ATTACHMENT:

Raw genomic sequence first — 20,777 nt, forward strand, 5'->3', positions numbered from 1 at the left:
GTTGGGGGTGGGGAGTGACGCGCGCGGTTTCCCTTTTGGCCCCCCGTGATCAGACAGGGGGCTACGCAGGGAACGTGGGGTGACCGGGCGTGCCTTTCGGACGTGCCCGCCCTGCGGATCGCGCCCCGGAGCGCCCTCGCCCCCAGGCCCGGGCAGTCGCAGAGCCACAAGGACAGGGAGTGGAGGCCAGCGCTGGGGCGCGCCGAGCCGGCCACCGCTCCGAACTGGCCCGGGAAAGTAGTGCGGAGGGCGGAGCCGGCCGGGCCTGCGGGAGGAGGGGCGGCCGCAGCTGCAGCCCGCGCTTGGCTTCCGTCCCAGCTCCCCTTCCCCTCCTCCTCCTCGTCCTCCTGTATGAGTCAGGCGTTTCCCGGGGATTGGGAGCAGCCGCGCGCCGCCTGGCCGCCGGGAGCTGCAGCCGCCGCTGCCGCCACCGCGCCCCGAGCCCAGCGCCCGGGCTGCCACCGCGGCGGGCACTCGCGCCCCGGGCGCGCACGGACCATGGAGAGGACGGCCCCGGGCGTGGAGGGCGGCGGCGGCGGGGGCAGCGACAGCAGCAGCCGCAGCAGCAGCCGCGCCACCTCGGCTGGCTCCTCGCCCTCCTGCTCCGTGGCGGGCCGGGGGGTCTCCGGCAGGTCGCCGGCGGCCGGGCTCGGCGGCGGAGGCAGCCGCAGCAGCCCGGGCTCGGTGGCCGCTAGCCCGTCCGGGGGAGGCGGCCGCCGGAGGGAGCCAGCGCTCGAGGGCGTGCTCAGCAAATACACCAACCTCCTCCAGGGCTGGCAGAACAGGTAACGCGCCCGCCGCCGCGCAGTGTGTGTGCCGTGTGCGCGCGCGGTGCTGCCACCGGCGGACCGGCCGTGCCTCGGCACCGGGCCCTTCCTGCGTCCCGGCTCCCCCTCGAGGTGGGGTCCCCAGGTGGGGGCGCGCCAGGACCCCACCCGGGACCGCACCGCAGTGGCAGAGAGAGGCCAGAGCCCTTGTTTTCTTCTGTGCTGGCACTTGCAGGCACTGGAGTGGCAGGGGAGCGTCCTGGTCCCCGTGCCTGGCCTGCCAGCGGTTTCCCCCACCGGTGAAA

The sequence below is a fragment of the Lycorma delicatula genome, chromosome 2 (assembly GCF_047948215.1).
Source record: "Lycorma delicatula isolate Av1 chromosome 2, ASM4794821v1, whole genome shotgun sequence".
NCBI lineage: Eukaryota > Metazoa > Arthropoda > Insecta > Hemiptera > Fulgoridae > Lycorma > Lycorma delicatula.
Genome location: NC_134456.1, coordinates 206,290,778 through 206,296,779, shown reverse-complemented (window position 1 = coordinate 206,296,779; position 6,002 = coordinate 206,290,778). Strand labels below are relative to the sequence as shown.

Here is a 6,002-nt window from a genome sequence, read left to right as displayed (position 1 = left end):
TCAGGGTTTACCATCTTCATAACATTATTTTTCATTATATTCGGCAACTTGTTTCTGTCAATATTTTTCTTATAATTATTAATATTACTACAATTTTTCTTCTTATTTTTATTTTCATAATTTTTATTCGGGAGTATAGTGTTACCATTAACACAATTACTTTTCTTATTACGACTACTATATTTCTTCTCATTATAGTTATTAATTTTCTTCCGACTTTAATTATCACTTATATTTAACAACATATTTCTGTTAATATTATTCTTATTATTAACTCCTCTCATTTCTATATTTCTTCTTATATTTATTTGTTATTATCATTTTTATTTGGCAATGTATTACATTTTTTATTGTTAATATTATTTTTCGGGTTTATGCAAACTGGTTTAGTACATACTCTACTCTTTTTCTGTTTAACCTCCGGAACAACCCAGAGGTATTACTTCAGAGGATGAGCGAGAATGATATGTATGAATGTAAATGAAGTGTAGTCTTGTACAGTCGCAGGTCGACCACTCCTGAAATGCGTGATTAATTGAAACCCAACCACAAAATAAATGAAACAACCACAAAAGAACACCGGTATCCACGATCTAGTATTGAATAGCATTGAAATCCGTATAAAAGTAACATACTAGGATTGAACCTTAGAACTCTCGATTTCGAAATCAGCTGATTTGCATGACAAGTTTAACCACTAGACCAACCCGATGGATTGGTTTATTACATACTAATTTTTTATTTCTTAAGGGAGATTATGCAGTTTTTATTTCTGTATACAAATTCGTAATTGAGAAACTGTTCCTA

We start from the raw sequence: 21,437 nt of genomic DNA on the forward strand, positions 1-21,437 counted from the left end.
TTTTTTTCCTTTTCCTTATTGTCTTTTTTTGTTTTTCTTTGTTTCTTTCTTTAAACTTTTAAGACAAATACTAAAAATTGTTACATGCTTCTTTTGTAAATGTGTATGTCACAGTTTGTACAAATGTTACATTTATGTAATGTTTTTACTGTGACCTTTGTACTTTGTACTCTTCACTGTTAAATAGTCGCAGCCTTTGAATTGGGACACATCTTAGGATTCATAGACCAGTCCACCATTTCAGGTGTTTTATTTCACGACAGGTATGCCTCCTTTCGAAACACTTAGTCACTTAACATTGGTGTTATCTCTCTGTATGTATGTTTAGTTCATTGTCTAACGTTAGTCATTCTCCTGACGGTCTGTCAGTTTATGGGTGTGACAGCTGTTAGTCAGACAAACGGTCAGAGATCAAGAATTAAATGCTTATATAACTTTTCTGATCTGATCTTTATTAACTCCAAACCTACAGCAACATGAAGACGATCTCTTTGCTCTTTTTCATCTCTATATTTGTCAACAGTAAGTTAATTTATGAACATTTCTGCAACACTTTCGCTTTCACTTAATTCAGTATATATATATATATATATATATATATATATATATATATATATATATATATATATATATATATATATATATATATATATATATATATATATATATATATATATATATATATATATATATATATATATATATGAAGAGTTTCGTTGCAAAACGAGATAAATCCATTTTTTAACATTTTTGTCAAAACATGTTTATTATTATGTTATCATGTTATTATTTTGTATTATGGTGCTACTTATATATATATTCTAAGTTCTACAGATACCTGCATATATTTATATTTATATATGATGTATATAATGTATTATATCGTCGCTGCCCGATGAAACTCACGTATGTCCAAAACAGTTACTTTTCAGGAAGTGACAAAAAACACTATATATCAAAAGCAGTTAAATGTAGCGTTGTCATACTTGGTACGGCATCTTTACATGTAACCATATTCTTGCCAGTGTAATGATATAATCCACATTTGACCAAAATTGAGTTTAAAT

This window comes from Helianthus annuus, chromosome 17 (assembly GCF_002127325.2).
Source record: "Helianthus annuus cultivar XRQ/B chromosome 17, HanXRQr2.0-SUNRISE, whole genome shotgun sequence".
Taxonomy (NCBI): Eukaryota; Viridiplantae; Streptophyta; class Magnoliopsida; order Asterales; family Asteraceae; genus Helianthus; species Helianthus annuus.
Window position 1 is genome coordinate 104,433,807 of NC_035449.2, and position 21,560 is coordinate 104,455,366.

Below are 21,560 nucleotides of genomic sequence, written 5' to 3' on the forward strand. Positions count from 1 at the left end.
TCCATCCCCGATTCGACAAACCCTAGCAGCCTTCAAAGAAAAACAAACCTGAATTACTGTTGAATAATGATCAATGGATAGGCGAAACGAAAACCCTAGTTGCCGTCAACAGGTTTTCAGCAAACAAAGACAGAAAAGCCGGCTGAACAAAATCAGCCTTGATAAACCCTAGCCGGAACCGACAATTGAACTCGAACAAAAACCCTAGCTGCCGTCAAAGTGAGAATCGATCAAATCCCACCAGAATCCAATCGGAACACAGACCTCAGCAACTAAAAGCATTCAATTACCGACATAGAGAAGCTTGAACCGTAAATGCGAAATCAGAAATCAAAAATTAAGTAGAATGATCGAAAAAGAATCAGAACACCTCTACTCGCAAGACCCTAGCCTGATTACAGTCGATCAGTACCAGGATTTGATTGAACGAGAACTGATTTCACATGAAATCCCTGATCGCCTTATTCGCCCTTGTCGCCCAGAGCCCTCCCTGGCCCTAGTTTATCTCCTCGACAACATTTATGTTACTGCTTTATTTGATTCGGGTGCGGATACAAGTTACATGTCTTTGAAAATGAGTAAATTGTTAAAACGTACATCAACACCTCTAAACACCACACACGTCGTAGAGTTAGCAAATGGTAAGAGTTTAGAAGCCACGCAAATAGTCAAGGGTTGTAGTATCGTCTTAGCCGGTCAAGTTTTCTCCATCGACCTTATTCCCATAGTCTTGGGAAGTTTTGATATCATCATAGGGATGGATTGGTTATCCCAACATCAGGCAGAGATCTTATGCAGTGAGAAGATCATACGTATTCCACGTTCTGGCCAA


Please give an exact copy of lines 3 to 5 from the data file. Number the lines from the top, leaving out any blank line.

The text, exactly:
The sequence below is a fragment of the Lycorma delicatula genome, chromosome 2 (assembly GCF_047948215.1).
Source record: "Lycorma delicatula isolate Av1 chromosome 2, ASM4794821v1, whole genome shotgun sequence".
NCBI lineage: Eukaryota > Metazoa > Arthropoda > Insecta > Hemiptera > Fulgoridae > Lycorma > Lycorma delicatula.